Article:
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Migration and Migration Policy in Greece

Angeliki Dimitriadi

/ 6 Minuten zu lesen

Greece, traditionally a country of emigration, turned into an immigration country in the 1990s. The economic crisis of 2010 temporarily reversed the trend of a positive migration balance. A restrictive stance on asylum seekers marks the current migration policy.

Refugee camp on the Greek island of Samos. Greece's migration policy is characterized by a restrictive course - especially towards asylum seekers. (© picture-alliance, NurPhoto)

Greece, traditionally an immigrant-sending country, transformed in the period 1990-2009 to a destination country for economic migrants as well as a transit country of asylum seekers . In the 1990s, the dissolution both of the USSR and Yugoslavia produced large-scale (forced) migration in Europe. The first immigrants came mainly from the neighbouring Balkan states, most notably from Albania. From 2000, Greece recorded many irregular arrivals – once again mainly from Albania, but also from countries beyond the immediate neighbourhood such as Bangladesh, Pakistan, Afghanistan, India as well as sub-Saharan Africa and the Maghreb region. Mixed migratory movements of economic migrants and asylum seekers created a multi-ethnic immigrant population that to this day maintains a significant presence in Greece.

Immigrant population in Greece

On 1 January 2020, there were about 906,000 foreign citizens in Greece (approx. 8.4 percent of the total population), according to estimates of the Hellenic Statistical Authority (ELSTAT) (see Table 1). Compared to the results of the population census in 2011, the number of foreign nationals had slightly decreased which is due to a reduction in EU citizens living in the country whereas the number of Third Country Nationals has increased, especially because refugees are now included in the data. In 2020, the foreign-born population, which includes immigrants who have acquired Greek citizenship, stood at 1,348,174 according to Eurostat data (12.6 percent of the total population).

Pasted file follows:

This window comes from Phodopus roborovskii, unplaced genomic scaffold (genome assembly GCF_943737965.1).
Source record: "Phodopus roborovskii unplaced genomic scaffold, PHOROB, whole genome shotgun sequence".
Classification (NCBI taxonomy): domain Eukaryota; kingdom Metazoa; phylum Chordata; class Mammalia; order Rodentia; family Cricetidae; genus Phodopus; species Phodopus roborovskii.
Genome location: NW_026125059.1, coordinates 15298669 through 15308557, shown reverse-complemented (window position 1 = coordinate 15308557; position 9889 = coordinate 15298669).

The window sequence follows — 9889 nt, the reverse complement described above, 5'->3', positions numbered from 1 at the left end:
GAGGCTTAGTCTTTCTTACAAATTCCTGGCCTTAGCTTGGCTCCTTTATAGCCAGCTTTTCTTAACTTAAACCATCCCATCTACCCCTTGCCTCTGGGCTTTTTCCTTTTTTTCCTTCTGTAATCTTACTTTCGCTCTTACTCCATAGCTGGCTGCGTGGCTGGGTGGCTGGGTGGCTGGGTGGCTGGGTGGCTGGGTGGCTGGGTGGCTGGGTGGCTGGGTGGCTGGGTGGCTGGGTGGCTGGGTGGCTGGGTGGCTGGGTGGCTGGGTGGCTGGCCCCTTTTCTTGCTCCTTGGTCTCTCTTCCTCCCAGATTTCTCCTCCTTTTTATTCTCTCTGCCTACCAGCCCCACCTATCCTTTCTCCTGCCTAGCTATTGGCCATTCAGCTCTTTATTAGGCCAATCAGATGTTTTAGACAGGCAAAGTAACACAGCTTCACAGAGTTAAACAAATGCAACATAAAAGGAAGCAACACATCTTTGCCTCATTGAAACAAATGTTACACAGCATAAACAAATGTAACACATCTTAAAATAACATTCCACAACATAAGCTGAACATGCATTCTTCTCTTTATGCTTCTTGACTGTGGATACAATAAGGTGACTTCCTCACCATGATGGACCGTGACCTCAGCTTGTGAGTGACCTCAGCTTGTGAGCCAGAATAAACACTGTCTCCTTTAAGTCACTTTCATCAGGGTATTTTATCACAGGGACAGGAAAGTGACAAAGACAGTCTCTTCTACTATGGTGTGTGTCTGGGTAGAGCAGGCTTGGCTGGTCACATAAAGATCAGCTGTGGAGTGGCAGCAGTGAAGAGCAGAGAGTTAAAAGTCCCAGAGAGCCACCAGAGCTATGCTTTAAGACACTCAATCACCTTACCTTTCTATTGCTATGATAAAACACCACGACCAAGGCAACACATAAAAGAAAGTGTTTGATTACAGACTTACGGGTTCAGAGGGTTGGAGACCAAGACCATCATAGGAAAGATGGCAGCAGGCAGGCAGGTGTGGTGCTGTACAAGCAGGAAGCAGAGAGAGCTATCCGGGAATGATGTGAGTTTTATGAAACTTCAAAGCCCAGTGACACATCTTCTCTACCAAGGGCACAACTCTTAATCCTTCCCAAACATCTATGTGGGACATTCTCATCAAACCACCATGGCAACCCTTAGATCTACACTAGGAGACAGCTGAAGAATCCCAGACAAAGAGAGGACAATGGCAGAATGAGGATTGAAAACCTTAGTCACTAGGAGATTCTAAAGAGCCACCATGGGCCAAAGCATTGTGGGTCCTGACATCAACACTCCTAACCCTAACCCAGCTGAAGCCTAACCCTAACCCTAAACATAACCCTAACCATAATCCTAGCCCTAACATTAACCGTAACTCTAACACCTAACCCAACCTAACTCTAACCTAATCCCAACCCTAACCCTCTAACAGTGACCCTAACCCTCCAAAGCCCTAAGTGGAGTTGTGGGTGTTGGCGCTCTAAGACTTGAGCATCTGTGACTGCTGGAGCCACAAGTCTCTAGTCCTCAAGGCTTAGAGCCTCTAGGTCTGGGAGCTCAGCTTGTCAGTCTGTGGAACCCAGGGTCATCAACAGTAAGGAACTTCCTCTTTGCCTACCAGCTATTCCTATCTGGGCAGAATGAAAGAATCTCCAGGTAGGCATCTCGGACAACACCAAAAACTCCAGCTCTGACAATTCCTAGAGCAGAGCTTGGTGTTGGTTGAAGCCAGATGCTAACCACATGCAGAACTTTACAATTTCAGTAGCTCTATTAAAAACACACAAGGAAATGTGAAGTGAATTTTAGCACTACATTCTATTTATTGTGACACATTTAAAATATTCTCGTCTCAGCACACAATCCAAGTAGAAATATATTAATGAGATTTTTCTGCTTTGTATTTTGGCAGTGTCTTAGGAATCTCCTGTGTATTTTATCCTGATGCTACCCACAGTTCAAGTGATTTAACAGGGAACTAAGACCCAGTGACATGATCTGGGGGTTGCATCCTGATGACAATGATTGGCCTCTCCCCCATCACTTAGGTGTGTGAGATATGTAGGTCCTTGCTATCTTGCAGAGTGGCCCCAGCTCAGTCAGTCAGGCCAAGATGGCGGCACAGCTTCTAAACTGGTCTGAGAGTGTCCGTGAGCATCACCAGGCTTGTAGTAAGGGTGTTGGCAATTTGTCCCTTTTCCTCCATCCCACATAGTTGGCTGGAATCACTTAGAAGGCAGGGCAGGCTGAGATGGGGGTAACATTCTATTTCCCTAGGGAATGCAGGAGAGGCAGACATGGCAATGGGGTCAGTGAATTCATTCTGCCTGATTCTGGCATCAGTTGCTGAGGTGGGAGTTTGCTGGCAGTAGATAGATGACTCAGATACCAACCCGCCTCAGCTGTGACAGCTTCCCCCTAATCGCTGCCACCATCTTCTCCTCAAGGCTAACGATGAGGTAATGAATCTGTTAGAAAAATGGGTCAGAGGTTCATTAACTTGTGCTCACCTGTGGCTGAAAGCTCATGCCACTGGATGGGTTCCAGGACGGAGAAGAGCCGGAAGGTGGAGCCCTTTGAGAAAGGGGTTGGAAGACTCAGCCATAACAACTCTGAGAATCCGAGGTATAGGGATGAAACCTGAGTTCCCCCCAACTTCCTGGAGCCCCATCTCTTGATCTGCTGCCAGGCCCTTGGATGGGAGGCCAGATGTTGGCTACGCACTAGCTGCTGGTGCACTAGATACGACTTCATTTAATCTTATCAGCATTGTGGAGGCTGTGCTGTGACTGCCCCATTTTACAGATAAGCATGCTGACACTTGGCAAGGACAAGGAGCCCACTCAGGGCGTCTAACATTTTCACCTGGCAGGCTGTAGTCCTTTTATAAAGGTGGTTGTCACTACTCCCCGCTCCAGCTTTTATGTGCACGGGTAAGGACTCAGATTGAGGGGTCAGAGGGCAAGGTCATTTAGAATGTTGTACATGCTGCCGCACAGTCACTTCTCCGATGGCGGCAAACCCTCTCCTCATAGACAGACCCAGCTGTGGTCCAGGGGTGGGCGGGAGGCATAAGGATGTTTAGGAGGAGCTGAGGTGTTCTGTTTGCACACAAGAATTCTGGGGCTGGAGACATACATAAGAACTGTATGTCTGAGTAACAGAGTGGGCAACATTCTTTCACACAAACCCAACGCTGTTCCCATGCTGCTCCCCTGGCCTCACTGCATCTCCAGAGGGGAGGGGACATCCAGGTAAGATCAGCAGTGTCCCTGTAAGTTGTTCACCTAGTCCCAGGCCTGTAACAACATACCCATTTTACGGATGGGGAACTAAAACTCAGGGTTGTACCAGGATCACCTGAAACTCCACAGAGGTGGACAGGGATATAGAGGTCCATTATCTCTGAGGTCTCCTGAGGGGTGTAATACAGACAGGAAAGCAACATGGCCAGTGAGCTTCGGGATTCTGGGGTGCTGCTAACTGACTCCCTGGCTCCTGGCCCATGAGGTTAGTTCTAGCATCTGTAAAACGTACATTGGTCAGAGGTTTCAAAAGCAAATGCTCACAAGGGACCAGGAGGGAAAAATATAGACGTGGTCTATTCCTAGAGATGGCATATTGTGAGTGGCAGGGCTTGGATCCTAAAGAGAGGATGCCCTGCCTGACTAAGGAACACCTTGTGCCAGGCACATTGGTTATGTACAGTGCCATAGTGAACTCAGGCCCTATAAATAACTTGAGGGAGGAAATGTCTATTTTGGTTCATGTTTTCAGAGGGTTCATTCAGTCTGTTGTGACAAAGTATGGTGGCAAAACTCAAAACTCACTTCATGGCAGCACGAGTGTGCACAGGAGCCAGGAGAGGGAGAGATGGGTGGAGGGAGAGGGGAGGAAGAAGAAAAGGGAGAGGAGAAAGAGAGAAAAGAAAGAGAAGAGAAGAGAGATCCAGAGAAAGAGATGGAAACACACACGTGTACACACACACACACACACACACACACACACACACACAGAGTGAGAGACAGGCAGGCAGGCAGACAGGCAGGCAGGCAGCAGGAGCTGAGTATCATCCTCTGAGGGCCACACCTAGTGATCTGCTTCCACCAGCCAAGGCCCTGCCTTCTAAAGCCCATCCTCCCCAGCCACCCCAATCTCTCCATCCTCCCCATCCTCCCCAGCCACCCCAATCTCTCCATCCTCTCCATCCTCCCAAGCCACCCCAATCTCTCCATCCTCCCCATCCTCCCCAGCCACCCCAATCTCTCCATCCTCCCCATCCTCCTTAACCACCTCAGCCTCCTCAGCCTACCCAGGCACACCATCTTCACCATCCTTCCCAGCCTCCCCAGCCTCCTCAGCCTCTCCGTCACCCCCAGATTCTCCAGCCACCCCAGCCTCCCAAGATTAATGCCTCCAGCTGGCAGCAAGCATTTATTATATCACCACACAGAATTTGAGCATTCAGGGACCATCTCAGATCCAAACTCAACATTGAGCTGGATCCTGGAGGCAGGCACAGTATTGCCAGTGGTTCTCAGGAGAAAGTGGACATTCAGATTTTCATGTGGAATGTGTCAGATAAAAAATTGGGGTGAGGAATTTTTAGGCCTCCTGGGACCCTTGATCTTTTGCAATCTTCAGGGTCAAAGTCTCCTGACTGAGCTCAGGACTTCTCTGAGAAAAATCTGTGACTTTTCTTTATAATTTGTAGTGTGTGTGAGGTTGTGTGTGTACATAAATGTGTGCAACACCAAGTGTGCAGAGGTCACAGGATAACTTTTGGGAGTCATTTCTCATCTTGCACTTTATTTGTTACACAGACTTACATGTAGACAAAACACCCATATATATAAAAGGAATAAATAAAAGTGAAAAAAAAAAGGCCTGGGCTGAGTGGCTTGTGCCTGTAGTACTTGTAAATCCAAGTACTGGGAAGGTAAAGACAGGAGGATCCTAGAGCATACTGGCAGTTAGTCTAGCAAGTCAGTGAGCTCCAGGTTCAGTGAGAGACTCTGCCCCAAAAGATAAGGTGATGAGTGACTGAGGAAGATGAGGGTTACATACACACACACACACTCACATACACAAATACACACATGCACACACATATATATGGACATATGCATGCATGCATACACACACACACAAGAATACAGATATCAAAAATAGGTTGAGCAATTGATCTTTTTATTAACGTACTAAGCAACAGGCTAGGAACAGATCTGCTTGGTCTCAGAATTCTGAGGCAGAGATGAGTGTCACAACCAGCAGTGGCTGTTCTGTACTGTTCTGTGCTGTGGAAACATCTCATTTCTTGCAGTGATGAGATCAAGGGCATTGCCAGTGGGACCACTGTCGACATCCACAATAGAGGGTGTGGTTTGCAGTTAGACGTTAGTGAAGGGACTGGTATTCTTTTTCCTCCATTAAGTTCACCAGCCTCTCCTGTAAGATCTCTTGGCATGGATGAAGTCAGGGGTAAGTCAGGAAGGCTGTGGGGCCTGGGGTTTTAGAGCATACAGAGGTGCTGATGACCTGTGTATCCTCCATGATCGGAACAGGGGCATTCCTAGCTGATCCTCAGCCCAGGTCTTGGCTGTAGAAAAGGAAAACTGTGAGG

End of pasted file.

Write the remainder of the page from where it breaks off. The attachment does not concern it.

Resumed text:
Table 1: Stock of foreign nationals in Greece

Numbers rounded.
Total population in Greece10,816,00010,858,00010,718,000
Third Country Nationals (TCNs)713,000623,000715,000
Total foreign population912,000822,000906,000

Source: compiled from Kotzamanis, V. (2021). Demographic changes and challenges. Institute for SME G.S.E.V.E.E. (in Greek). Externer Link: (accessed: 20-09-2021), and Hellenic Statistical Authority (2011). Population Census (in Greek). Externer Link: (accessed: 20-09-2021)

From 2010, the economic crisis and high unemployment amongst the Greek, but especially the foreign population temporarily reversed the trend of positive net migration (see figure 1). It is estimated that about 250,000 foreign citizens left Greece in the period 2010-2015.

Figure 1: Emigration, immigration and net migration in Greece, 1991-2000. (© bpb)

Figure 1: Emigration, immigration and net migration in Greece, 2001-2019. (© bpb)

Despite the ebbs and flows in figure 1 throughout the past decade, the top nationalities of third country nationals in Greece appear to have remained relatively stable in the last five years, suggesting that many have now settled in Greece (see Table 2).

Table 2: Top nationalities of valid stay permits of TCNs

China (incl. Hong Kong)4,6575,7717,35211,67122,73923,770
Philippines 10,55011,46711,20411,40011,6129,452

Source: Eurostat, 2021. All valid permits by reason, length of stay and citizenship on 31 December of each year [MIGR_RESVALID], last updated 18 October 2021.
Externer Link: (accessed: 19-10-2021); data for 2020: Ministry for Migration and Asylum (December 2020). Statistic on legal immigration (in Greek).

The data show the predominance of Albanians among third country nationals residing in Greece. Many Albanians hold ten-year renewable permits. Of the 508,452 persons who held valid permits in December 2020, 62,3 percent were Albanian nationals. Similarly, in 2020, they were the top nationality in the Golden Visa program, which grants permanent residence permits to third country nationals and to members of their families, who purchase real estate property in Greece worth at least 250,000 Euros. In the framework of this program, 2,555 Visas were issued to Albanian nationals in 2020. Chinese nationals were at the top of this residence-by-investment program in 2019 with 10,787 permits issued. For 2021, Chinese nationals are once more at the top for golden visa with 6,274 new applications.